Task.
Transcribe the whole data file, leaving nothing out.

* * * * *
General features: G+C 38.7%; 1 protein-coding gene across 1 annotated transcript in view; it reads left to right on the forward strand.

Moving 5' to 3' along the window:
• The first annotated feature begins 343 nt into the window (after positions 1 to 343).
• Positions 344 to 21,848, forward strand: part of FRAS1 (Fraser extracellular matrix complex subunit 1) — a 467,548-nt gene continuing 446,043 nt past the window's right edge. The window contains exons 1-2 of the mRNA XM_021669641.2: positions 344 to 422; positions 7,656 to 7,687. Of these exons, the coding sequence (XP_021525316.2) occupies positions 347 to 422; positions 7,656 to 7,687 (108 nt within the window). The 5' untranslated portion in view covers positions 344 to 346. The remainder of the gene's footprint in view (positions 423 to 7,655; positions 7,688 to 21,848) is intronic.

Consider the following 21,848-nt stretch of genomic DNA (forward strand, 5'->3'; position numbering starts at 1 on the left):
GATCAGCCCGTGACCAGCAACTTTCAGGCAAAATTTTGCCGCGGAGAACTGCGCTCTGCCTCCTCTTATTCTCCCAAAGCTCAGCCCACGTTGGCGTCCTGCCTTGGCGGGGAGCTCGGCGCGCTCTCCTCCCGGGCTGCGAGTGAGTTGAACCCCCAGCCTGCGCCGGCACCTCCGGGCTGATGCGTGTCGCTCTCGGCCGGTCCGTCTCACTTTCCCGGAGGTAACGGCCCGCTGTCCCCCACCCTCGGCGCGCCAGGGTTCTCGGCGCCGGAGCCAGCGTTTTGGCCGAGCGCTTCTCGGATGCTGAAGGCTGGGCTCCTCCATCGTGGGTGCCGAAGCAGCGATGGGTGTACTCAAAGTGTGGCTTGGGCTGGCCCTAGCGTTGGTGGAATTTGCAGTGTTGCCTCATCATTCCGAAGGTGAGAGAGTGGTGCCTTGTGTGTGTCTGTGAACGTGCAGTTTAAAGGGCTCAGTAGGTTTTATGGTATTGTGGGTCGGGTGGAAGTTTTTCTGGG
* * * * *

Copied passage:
General features: G+C 38.7%; 1 protein-coding gene across 1 annotated transcript in view; it reads left to right on the forward strand.

Moving 5' to 3' along the window:
• The first annotated feature begins 343 nt into the window (after positions 1 to 343).
• Positions 344 to 21,848, forward strand: part of FRAS1 (Fraser extracellular matrix complex subunit 1) — a 467,548-nt gene continuing 446,043 nt past the window's right edge. The window contains exons 1-2 of the mRNA XM_021669641.2: positions 344 to 422; positions 7,656 to 7,687. Of these exons, the coding sequence (XP_021525316.2) occupies positions 347 to 422; positions 7,656 to 7,687 (108 nt within the window). The 5' untranslated portion in view covers positions 344 to 346. The remainder of the gene's footprint in view (positions 423 to 7,655; positions 7,688 to 21,848) is intronic.

Consider the following 21,848-nt stretch of genomic DNA (forward strand, 5'->3'; position numbering starts at 1 on the left):
GATCAGCCCGTGACCAGCAACTTTCAGGCAAAATTTTGCCGCGGAGAACTGCGCTCTGCCTCCTCTTATTCTCCCAAAGCTCAGCCCACGTTGGCGTCCTGCCTTGGCGGGGAGCTCGGCGCGCTCTCCTCCCGGGCTGCGAGTGAGTTGAACCCCCAGCCTGCGCCGGCACCTCCGGGCTGATGCGTGTCGCTCTCGGCCGGTCCGTCTCACTTTCCCGGAGGTAACGGCCCGCTGTCCCCCACCCTCGGCGCGCCAGGGTTCTCGGCGCCGGAGCCAGCGTTTTGGCCGAGCGCTTCTCGGATGCTGAAGGCTGGGCTCCTCCATCGTGGGTGCCGAAGCAGCGATGGGTGTACTCAAAGTGTGGCTTGGGCTGGCCCTAGCGTTGGTGGAATTTGCAGTGTTGCCTCATCATTCCGAAGGTGAGAGAGTGGTGCCTTGTGTGTGTCTGTGAACGTGCAGTTTAAAGGGCTCAGTAGGTTTTATGGTATTGTGGGTCGGGTGGAAGTTTTTCTGGG